Smith v. Georgia

Annotate this Case
Justia Opinion Summary

Appellant Luther Smith, Jr. was convicted of felony murder and other crimes in connection with the February 2007 death of fifteen-month-old Deandra Turner. Smith appealed, arguing the evidence presented against him at trial was insufficient to sustain his conviction, and the trial court erred in admitting certain expert testimony. Because the evidence was sufficient to enable a jury to determine that Smith was guilty of the crimes for which he was convicted, and because the testimony in question was admissible, the Georgia Supreme Court affirmed.

Download PDF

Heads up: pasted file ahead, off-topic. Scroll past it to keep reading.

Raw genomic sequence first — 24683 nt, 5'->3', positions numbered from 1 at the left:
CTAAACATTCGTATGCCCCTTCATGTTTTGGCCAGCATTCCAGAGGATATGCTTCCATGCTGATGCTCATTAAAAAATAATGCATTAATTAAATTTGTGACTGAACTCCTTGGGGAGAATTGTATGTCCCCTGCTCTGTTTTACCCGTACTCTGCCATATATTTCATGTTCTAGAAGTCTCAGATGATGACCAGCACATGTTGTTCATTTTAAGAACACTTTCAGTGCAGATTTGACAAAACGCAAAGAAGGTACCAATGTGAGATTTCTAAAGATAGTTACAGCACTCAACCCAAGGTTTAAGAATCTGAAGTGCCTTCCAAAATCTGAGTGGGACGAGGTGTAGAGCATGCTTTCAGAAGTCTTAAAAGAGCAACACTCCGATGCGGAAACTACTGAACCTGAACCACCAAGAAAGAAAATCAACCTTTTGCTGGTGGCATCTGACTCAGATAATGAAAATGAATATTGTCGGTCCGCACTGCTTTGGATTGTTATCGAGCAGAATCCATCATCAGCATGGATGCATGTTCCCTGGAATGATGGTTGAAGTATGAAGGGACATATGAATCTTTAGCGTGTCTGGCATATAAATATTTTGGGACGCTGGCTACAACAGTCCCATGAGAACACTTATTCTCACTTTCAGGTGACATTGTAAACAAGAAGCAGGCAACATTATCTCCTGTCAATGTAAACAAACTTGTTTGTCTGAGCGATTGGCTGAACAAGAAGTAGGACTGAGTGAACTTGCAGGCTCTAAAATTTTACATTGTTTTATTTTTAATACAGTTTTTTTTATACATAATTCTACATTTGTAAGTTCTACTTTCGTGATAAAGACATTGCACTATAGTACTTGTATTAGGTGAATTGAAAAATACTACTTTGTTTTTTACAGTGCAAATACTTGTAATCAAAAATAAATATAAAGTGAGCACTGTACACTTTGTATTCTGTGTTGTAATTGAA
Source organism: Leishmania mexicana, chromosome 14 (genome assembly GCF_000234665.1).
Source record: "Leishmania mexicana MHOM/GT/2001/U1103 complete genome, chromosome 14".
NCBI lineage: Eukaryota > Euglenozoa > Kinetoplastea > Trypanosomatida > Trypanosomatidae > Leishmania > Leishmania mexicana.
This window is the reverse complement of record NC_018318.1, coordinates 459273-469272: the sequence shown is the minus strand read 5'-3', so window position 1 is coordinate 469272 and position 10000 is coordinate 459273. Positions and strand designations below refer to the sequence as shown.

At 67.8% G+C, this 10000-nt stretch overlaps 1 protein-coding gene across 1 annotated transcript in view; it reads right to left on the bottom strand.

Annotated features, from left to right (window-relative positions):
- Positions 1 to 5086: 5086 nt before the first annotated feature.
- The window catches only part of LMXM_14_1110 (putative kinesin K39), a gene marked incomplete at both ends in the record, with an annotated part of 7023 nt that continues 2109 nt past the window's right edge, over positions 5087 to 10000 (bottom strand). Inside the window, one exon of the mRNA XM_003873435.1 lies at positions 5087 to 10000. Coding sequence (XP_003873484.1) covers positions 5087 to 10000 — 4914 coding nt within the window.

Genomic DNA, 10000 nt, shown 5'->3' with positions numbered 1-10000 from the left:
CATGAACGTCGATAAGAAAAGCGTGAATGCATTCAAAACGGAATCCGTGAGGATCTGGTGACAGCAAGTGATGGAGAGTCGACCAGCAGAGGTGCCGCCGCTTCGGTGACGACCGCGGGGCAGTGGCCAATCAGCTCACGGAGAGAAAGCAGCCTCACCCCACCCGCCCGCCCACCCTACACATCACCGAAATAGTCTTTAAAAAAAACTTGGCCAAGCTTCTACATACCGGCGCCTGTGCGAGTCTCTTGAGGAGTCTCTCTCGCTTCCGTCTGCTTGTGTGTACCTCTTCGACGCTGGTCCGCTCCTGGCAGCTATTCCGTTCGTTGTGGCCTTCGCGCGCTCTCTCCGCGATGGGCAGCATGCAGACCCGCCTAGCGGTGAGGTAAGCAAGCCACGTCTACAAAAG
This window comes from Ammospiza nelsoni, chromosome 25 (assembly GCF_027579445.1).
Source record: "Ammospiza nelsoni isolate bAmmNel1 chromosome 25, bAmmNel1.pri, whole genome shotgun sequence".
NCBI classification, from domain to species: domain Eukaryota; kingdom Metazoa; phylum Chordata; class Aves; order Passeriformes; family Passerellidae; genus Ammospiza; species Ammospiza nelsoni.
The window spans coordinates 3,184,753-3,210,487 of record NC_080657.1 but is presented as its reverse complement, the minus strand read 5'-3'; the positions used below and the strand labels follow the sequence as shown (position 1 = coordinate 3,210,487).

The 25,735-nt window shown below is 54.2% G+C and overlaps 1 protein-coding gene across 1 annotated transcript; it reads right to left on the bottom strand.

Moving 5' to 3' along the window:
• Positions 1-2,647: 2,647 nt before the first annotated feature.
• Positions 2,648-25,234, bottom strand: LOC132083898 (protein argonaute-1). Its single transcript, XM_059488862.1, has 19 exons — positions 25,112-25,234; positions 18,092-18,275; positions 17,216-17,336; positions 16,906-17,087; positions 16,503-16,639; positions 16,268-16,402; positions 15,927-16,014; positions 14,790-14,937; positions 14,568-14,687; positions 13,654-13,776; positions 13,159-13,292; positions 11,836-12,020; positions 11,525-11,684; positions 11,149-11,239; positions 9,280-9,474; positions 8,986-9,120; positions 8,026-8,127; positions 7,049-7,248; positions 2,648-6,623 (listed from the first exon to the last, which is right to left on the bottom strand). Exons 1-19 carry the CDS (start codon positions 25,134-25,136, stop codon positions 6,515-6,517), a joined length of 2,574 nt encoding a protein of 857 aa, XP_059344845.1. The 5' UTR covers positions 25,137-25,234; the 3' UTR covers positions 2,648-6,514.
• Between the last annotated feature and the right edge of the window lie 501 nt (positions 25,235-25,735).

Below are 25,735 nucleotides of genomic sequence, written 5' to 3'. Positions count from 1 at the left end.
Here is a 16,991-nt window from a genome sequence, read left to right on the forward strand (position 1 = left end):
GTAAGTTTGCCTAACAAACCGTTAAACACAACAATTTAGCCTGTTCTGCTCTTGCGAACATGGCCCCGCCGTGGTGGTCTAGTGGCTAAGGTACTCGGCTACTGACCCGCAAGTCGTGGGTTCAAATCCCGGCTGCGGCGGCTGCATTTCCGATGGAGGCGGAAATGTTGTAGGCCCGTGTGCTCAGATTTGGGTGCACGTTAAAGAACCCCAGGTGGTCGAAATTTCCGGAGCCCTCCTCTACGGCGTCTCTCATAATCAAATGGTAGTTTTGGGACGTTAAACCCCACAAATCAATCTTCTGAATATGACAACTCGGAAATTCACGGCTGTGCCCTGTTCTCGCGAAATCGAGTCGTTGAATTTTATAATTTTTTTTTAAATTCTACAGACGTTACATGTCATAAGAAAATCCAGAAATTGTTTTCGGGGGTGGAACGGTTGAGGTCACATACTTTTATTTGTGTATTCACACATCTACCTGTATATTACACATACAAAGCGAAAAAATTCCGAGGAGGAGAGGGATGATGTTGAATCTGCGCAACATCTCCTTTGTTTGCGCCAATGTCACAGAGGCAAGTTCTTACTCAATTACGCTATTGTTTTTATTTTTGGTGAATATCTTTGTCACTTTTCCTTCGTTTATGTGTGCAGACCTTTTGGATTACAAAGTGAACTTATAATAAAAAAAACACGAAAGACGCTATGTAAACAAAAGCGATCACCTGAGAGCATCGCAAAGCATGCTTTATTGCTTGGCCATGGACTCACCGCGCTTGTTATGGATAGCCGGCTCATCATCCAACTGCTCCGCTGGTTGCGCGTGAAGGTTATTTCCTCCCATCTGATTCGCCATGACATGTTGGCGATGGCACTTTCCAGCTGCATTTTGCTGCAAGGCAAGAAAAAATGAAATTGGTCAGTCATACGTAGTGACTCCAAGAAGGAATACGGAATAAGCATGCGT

In the Supreme Court of Georgia Decided: October 2, 2017 S17A1170. SMITH v. THE STATE. GRANT, Justice. Appellant Luther Smith, Jr. was convicted of felony murder and other crimes in connection with the February 2007 death of fifteen-month-old Deandra Turner. Smith now appeals, asserting insufficiency of the evidence and erroneous admission of expert testimony. Because the evidence was sufficient to enable a jury to determine that Smith was guilty of the crimes for which he was convicted, and because the testimony in question was admissible, we affirm.1 1 The murder was committed on February 14, 2007. Smith was indicted by a Fulton County grand jury. At the conclusion of a trial held March 17-26, 2009, a jury found Smith guilty of felony murder and other crimes, and he was sentenced to life imprisonment. Smith filed a timely motion for new trial on April 3, 2009. A hearing was held on the motion on August 2, 2016, and the motion was denied on August 15, 2016. Smith filed his notice of appeal on September 13, 2017. The appeal was docketed to the April 2017 term of this Court and thereafter was submitted for a decision on the briefs. I. Viewed in the light most favorable to the jury’s verdict, the evidence at trial showed as follows. On February 14, 2007, Shakela Turner left her two young daughters, three-year-old Shamrya and fifteen-month-old Deandra, in the care of Smith, her boyfriend, while Turner went to work. After Turner’s shift ended in the early evening, she returned briefly to her apartment where Smith was watching the girls to retrieve her EBT card before going grocery shopping. When Turner arrived at the apartment, it took longer than normal for Smith to open the door; when he answered, Turner noticed that he was sweating. Smith told Turner that Deandra was upstairs sleeping, and Turner departed for the store. After Turner left, Smith went to his grandmother’s home, which was in the same apartment complex, to get some laundry detergent. When Smith returned to Turner’s apartment, he was with his cousin, Darnell Lawrence, and a friend, Samuel Davis. Deandra was lying face down on the sofa when they entered the home; Smith picked her up and took her upstairs while Lawrence and Davis settled down to watch TV. Smith called Davis upstairs to look at Deandra. Although she felt warm to the touch, Deandra appeared not to be breathing, so Davis began administering CPR. Smith, too, attempted CPR. 2 During these attempts, a small amount of blood trickled from Deandra’s nose. The men took Deandra downstairs, where Lawrence told them to call 911. Smith ignored that instruction, and instead called Turner and asked her to hurry home. When Turner arrived back home, she jumped out of the car and ran to Smith, who was carrying Deandra. She asked him what had happened, but he claimed ignorance. Turner called 911 and attempted to follow the operator’s instructions for CPR, but was too distraught to do so. A neighbor who noticed the commotion intervened, performing CPR until paramedics arrived. When paramedics arrived, Deandra had no pulse and was not breathing. As Turner ran to the ambulance, Smith followed, asking her if she was going to break up with him. Smith then approached a paramedic and reported that Deandra had choked on a vitamin or a piece of candy earlier that evening and had become unresponsive. At the hospital, Smith falsely told the social worker that he had left Turner’s children in the care of his twelve-year-old sister for some period during the day. Smith also claimed that when he returned, he discovered that Deandra was choking and pressed on her stomach to expel the hazard; he claimed that he then put Deandra to bed because she seemed “woozy” 3 afterward. After his sister denied this account, however, Smith admitted that he had lied about leaving the children with her. At the time of Deandra’s arrival at the hospital, an emergency room nurse recorded Deandra’s body temperature as approximately 91 degrees Fahrenheit. Deandra was pronounced dead approximately one hour later. In a statement to investigators, Smith claimed that sometime between 6:30 and 7:00 p.m., Deandra had choked on a piece of candy; that he had dislodged the candy by pressing lightly on her stomach; that he had disposed of the candy in a trash bag in the kitchen; that he had put Deandra to bed after the choking incident; and that, when he later checked on Deandra, he found her unresponsive. In the later search of Turner’s apartment, investigators found no candy in any garbage receptacles. Investigators did find several articles of blood-stained clothing in the washing machine—clothing that included an adult-sized T-shirt that was stained with blood matching Deandra’s DNA and an outfit that Deandra had been wearing earlier in the day, which, according to Turner, had been clean that morning. Investigators also found a blood-stained blanket in Deandra’s crib. At trial, the medical examiner opined that the cause of death was blunt force trauma to the head, and, secondarily, blunt force trauma to the abdomen. 4 The autopsy revealed numerous small bruises on Deandra’s head and face, a subarachnoid hemorrhage in the brain, and multiple hemorrhages in the retinas, neck muscles, right kidney, and stomach. There was also a substantial amount of blood present in Deandra’s abdominal cavity, her liver was lacerated, and she had a broken rib. All of these injuries were signs of significant trauma and force. Though there were indications of an earlier brain injury—and, indeed, there was trial evidence that during the weeks preceding her death, Deandra had been struck in the head by a football and had fallen down some stairs—the medical examiner opined that any prior injuries had not contributed to Deandra’s death, and that the fatal brain hemorrhage had occurred at or around the time of death. The State’s child abuse expert, Dr. Randall Alexander, testified that Deandra’s injuries were consistent with abusive trauma rather than accidental trauma. His opinion was based on the evidence of multiple impacts to Deandra’s head from different angles, the fact that the bruising had necessarily occurred while her heart was still beating rather than during life-sustaining medical intervention, and the fact that the retinal hemorrhaging and abdominal bleeding were necessarily products of forceful shaking or other intentional 5 impact. Dr. Alexander opined that none of the injuries were consistent with choking on a piece of candy. The defense presented two experts. The first testified that Deandra was repeatedly hospitalized during her short life for various infections and that her brain hemorrhage could have been caused by a parasitic infection or a blood clot disorder. The second defense expert opined that increased intracranial pressure from brain swelling or a lack of oxygen due to choking could have caused Deandra’s retinal hemorrhages. As we have explained, “[i]t was for the jury to determine the credibility of the witnesses and to resolve any conflicts or inconsistencies in the evidence.” Vega v. State, 285 Ga. 32, 33 (1) (673 SE2d 223) (2009) (internal punctuation and citation omitted). Contrary to Smith’s contention, the evidence described above was sufficient to enable a rational jury to conclude beyond a reasonable doubt that Smith was guilty of the crimes of which he was convicted. Jackson v. Virginia, 443 U. S. 307 (99 SCt 2781, 61 LE2d 560) (1979). II. Smith asserts that the trial court erred in permitting the prosecutor, over objection, to elicit testimony from the State’s expert that in his opinion the 6 victim’s injuries were the result of abuse rather than accident. Smith argues that this testimony was inappropriate and inadmissible because it invaded the province of the jury and went to the ultimate issue of fact in the case. We disagree. The State’s expert, Dr. Alexander, was qualified as an expert in the fields of child abuse, child fatalities, and pediatrics. Dr. Alexander testified that based on his review of documents—which included the autopsy report, medical records, and photographs of Deandra—he observed, among other things, multiple sharp-line bruises on different sides of Deandra’s head, subarachnoid and retinal hemorrhaging, and abdominal and chest injuries, which included a rib fracture, lacerated liver, and bleeding in the abdomen. Dr. Alexander testified that these observations were consistent with multiple, highspeed impacts, shaking, blunt force trauma like punching, kicking, or stomping, and violent, repeated abuse. He further testified that what he observed was neither consistent with life-sustaining medical intervention such as CPR, nor with Smith’s claim that Deandra choked on a piece of candy. Dr. Alexander concluded based on these observations that it was his expert opinion that the cause of Deandra’s death was “consistent with being abusive head trauma. It did not appear accidental.” 7 Smith’s claims that these conclusions should not have been offered to the jury are inconsistent with our prior rulings. In Dyer v. State, 295 Ga. 173, 177 (758 SE2d 301) (2014) we made clear that a qualified expert may provide opinion testimony as to whether a victim’s injuries were consistent with abuse or accident. This type of testimony does not invade the province of the jury because the ultimate question for the jury was not the cause of Deandra’s injuries, but whether Smith was criminally responsible for those injuries and, ultimately, her death. Id. at 177-178 (citing McFolley v. State, 289 Ga. 890, 892 (717 SE2d 199) (2011)).2 And such testimony necessarily remains admissible even when the defendant argues, as Smith did, that the victim’s injuries must have resulted from some unfortunate accident or accidents. See, e.g., McFolley, 289 Ga. at 893. Were that not so, then defendants would also be blocked from offering expert testimony that a victim’s injuries were consistent with an accident, rather than from abuse; there is plainly no such limitation. Here, as in similar cases, the question of whether Deandra’s accidents could have produced the types of injuries she suffered “requires the training of 2 Dyer was decided under our old Evidence Code. Opinion testimony embracing the ultimate issue to be decided is now governed by OCGA § 24-7-704. 8 an expert to answer based on distance, force, brain trauma, etc.—a complicated calculus based on biology, anatomy, and physics. There is no question that this difficult determination based on medical knowledge and training is beyond the ken of the jury,” making expert testimony on the issue of abuse versus accident admissible. Id. Accordingly, Dr. Alexander’s testimony that Deandra’s injuries were consistent with abuse was admissible, and the trial court did not abuse its discretion in permitting Dr. Alexander’s opinion. Judgment affirmed. All the Justices concur. 9